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The entire Navigate the Chaos collection of all 365 blog posts is now available in a paperback entitled Navigate the Chaos (795 pages for $24.99). A smaller collection of thoughts from the Navigate the Chaos collection is available in paperback entitled Wonder (94 pages for $4.99)

How often do you work on developing your vision?

Today is November 14 and the Navigate the Chaos question to consider is “how often do you work on developing your vision?” People who navigate the chaos know they must constantly work on creating a vision for both their personal growth and professional development. As the adage reads “The only thing worse than being blind is having sight and no vision.”

As with so many of the Navigate the Chaos posts, nuance plays a role in today’s reflection. Vision is indeed important; but vision, or vision boards, without a bias towards action will most likely not help you navigate the chaos. As discussed throughout this series, have as many dreams as you need two lifetimes to achieve them: but always be working on translating one or more into reality. Otherwise, your dreams are just that, a dream. A vision without action is just that, a thought. What good are thoughts, visions, and dreams without execution?

Legend has it that on November 21, 1783, Benjamin Franklin watched as the first manned hot-air balloon rose from the ground. A skeptic in the crowd called out, "What is the use of it?" And Franklin is said to have replied, "What is the use of a newborn child?"

He had a vision of humanity not as it was but as it could be. And he understood that from each new height a new horizon comes into view. But vision alone is not enough to translate one dream after another into reality. People who learn to navigate the chaos like Michael Bloomberg and Steve Case understand the value of developing a vision and figuring out how to execute upon it; even if it means no one else sees it at first.

As Bloomberg recalled in an interview:

“I was fired from Salomon Brothers in 1981 in part because no one at the firm thought much of my idea for computerizing financial data and analysis and presenting it in real time. Back then, most financial professionals didn't know how to use a computer, much less have one on their desk. Organizations resist innovation and those that do inevitably fail because people are more comfortable with what they know than with what they don't. Looking beyond the horizon and taking risks have always been a core part of our company's culture, which we brought to New York's city hall and worked hard to spread throughout city government. In both the public and private sectors, innovation requires hiring smart, creative, and driven people, empowering them to take risks and standing behind them -- in a public way -- when things don't go as hoped. The biggest management failures in both business and government are not missed targets but missed opportunities.” Much like Bloomberg, Steve Case realized the necessity of vision to navigate the chaos of the business world.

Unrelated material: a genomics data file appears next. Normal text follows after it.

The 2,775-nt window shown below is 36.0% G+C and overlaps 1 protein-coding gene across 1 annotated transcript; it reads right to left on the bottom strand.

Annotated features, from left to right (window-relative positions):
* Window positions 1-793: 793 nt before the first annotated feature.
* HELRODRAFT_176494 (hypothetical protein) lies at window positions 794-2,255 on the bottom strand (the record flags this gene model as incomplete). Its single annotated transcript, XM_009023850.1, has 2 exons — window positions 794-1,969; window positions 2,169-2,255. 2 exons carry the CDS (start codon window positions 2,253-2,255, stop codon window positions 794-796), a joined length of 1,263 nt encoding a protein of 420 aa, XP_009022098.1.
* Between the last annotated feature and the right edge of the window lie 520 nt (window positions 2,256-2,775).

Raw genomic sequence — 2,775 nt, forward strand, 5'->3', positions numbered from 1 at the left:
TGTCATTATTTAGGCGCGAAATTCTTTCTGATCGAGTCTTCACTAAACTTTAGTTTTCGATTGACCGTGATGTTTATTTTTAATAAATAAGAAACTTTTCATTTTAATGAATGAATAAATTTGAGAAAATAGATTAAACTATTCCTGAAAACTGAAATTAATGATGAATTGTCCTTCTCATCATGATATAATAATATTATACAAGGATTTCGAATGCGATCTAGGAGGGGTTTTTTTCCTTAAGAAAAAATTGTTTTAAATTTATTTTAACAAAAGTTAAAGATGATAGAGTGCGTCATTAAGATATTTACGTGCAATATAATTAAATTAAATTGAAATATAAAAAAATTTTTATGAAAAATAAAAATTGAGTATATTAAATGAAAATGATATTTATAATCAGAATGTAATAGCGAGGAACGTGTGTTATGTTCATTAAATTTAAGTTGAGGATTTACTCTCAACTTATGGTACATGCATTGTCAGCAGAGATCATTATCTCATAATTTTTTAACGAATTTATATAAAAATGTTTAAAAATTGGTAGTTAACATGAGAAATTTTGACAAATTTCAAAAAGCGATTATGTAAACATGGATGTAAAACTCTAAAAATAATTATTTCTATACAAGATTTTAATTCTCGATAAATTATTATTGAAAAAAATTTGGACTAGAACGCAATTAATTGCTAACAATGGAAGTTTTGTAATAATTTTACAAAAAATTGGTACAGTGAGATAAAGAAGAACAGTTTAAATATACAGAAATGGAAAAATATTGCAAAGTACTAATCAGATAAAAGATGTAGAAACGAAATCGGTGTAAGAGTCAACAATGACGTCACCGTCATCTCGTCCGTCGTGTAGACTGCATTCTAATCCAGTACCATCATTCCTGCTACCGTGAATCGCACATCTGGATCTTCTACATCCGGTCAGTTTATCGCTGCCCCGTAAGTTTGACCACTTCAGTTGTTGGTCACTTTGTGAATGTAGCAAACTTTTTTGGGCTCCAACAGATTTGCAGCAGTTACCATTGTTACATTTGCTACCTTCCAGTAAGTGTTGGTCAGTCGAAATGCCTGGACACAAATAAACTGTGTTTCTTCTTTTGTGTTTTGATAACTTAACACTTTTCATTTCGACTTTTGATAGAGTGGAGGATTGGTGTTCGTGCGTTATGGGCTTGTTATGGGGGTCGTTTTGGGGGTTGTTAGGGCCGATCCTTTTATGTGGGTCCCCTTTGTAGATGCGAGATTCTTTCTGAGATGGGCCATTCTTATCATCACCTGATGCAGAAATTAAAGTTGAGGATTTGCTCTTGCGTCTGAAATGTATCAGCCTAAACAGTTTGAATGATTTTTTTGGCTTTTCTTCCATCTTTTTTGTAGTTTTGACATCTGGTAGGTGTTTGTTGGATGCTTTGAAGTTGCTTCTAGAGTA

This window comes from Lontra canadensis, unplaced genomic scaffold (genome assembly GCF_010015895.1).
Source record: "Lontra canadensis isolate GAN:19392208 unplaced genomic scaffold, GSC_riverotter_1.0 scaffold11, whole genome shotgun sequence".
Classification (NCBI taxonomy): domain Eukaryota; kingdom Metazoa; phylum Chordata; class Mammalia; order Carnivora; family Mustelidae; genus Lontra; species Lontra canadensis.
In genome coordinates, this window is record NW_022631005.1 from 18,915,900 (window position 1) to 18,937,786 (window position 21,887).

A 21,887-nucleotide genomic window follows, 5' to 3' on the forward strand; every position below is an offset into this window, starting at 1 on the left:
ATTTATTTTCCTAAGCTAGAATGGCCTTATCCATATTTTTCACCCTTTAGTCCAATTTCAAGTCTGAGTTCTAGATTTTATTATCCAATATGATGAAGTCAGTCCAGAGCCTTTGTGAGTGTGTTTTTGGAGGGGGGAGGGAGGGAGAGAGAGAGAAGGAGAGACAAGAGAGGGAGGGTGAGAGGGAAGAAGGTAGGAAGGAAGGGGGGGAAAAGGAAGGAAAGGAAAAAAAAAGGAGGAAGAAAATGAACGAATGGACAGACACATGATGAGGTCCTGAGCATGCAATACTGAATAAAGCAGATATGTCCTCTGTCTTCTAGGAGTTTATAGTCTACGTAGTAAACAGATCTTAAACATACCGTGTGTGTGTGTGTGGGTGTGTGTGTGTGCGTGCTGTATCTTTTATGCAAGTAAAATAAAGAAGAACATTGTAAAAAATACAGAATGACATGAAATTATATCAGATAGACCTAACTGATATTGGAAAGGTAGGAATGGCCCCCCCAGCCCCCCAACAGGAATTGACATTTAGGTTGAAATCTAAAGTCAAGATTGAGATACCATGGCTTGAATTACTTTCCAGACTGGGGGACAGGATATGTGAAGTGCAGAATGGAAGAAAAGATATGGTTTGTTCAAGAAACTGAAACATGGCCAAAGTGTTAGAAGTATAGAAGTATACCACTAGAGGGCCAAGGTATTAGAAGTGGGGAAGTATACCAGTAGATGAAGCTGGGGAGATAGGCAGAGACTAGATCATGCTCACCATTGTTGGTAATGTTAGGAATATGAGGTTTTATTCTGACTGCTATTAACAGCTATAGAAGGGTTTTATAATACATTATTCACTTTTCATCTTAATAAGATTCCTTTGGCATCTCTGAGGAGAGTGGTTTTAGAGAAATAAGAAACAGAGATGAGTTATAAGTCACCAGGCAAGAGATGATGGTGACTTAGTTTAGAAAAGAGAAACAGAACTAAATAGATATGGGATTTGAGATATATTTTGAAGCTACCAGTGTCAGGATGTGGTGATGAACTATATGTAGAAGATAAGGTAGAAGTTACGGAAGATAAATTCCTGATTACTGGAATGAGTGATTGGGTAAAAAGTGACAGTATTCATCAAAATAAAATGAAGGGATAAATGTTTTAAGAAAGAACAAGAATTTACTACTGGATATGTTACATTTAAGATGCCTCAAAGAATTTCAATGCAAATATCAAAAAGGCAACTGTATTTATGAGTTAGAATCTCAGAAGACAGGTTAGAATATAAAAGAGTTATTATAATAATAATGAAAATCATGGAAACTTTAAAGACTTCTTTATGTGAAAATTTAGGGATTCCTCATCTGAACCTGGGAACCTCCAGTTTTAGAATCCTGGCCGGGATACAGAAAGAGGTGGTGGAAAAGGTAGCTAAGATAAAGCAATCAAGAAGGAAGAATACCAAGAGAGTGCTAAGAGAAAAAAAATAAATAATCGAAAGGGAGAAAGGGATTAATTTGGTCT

In a May 4, 2013, interview Steve Case, Chief Executive Office of Revolution, an investment firm, discussed the concept of vision with Adam Bryant of The New York Times and said, “A Thomas Edison quote summarizes my perspective on things, which is, ‘Vision without execution is hallucination.’ I do believe in vision. I do believe in big ideas. I do believe in tackling problems that are complex and fighting battles that are worth fighting, and also trying to, in my case, create companies or back companies. That can change the world. The vision thing is really important — but the execution thing is really important, too. Having a good idea is not enough. You’ve got to figure out some way to balance that and complement that with great execution, which ultimately is people and priorities and things like that. You have to strike the right balance. If you have those together, I think anything is possible. If you don’t have both of them working together in a complementary, cohesive way, you’re not going to be successful.”

Both Bloomberg and Case understood the power of vision, but they also recognized, in the words of Edison, ‘vision without execution is hallucination.’

  • How often do you work on developing your vision and the execution needed to see it come to fruition?

  • Do you find yourself creating one vision board after another without ever really accomplishing anything?

  • How often do you reflect upon the balance between vision and execution?

  • Do you realize that just having a good idea is not enough?

  • If you struggle with creating a vision, why do you think that is?

  • What small step can you take today to both create a vision and work towards it?


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